Similarly, in cases where the Commission brought offending countries to the European Court of Justice (ECJ), market reaction was mixed. I looked at 1071 cases across 18 years—from 1990 to the present—in which the Commission brought a suit against countries that were found to be in violation of EU rules, and the ECJ found those countries in offense. In aggregate, markets in those countries suffered statistically significant losses on the order of a few percentage points, but the reaction varied depending on the country and on the case. Since ECJ cases usually deal with regulatory infractions, this relatively mild market reaction is perhaps not too surprising. Interestingly, however, markets also did not react in a statistically or substantively significant manner to the initial filing of cases—a public moment when markets became aware that a country in question was alleged to be noncompliant with EU standards. Thus, the fact that Brussels charged a country with rule-breaking was insufficient to provoke a loss of confidence in the country; markets instead waited for a formal acknowledgment that rules had been broken. This further suggests that markets look to signals from international institutions in formulating their expectations of countries' behavior.

A further test could be made on cases in which Brussels actually punishes members who have broken EU rules. We might consider two such cases: the fine imposed on Bulgaria in June 2008 for corruption, and cases in which countries' entry into the eurozone is delayed. Postponement of entry into the eurozone is perhaps the strongest form of conditionality that the EU can impose on states once they have already become members. Thus, actual fines or freezing of funds—often threatened but rarely delivered—and delays of entry into the eurozone are among the few real "sticks" that Brussels has to leverage.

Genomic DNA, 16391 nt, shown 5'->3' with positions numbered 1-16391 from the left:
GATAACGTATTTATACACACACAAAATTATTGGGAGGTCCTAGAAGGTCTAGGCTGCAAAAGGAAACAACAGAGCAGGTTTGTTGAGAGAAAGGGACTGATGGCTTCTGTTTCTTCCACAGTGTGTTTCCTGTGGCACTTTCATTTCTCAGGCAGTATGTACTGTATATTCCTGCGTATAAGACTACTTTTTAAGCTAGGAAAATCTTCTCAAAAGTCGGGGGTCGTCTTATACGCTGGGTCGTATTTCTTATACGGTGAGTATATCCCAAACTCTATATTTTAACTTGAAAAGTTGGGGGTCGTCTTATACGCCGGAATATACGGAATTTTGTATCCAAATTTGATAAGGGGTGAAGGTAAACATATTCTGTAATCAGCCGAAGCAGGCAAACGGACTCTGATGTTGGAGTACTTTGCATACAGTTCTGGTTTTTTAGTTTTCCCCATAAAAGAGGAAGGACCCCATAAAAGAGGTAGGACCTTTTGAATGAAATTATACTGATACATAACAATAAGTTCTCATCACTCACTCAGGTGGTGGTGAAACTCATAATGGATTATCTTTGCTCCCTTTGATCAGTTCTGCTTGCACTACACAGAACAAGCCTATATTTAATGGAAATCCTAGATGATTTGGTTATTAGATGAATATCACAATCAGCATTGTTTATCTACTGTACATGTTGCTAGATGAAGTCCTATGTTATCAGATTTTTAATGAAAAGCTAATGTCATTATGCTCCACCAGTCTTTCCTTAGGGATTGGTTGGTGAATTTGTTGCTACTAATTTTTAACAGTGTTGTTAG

The Bulgaria case is of interest because Romania was rebuked at the same time and for the same reasons, but went unpunished formally. The case unfolded as follows: the EU imposed unprecedented penalties on one of its members in June 2008, freezing 500 million euros in aid to Bulgaria because of its failure to combat corruption, organized crime and for misusing EU funds. It also warned the country that 7 billion euros of structural funds over the following six years were in jeopardy, and barred two Bulgarian payment agencies from receiving any money from Brussels. The Commission said, however, that payments would be resumed if the country's authorities introduced proper financial controls on farm subsidies. A report issued at the same time found Romania lacking in those exact areas as well, and threatened to freeze 150 million euros of funding for Romania under the EU's Sapard program for helping the Danube neighbors improve the competitiveness of their agriculture. Romania had already faced a fine for failing to meet a June 30 deadline to disburse to farmers all funds available under the EU's common agricultural policy. However, the fine was applied to Bulgaria but not Romania, which was let off with a stern warning.

We find here that the Bulgarian bond index lost 95 percentage points in an event window around the announcement of the fine (benchmarked against expected normal returns). By contrast, the displeasure expressed by the Commission toward Romania only merited a drop of around 12 percentage points. Note the contrast in these two market responses: even though the offense was identical in both cases, markets reacted not to the breaking of rules per se, but rather to the punishment handed down by Brussels. Though it may be difficult to disentangle the extent to which the response stemmed from the anticipated economic effects of the huge loss of cash for Bulgaria, this is certainly an indication that markets only take rule-breaking seriously when Brussels does so first.

The last test involves examining the effects of postponement of the date on which a country was slated to adopt the euro. This is perhaps the final bit of real leverage that Brussels maintains once countries are admitted into the EU, after which conditionality of reform can no longer be enforced through delays in negotiation for entry. Nearly all the countries entering the EU in 2004 had talked of entering the eurozone within a few years of accession. Structural problems and misaligned economic fundamentals, however, meant that those countries that had had a concrete date of euro adoption on the books—a practice that Brussels has now dropped, refusing to commit to target dates for the newest entrants, Bulgaria and Romania—often saw that date pushed back or suspended indefinitely.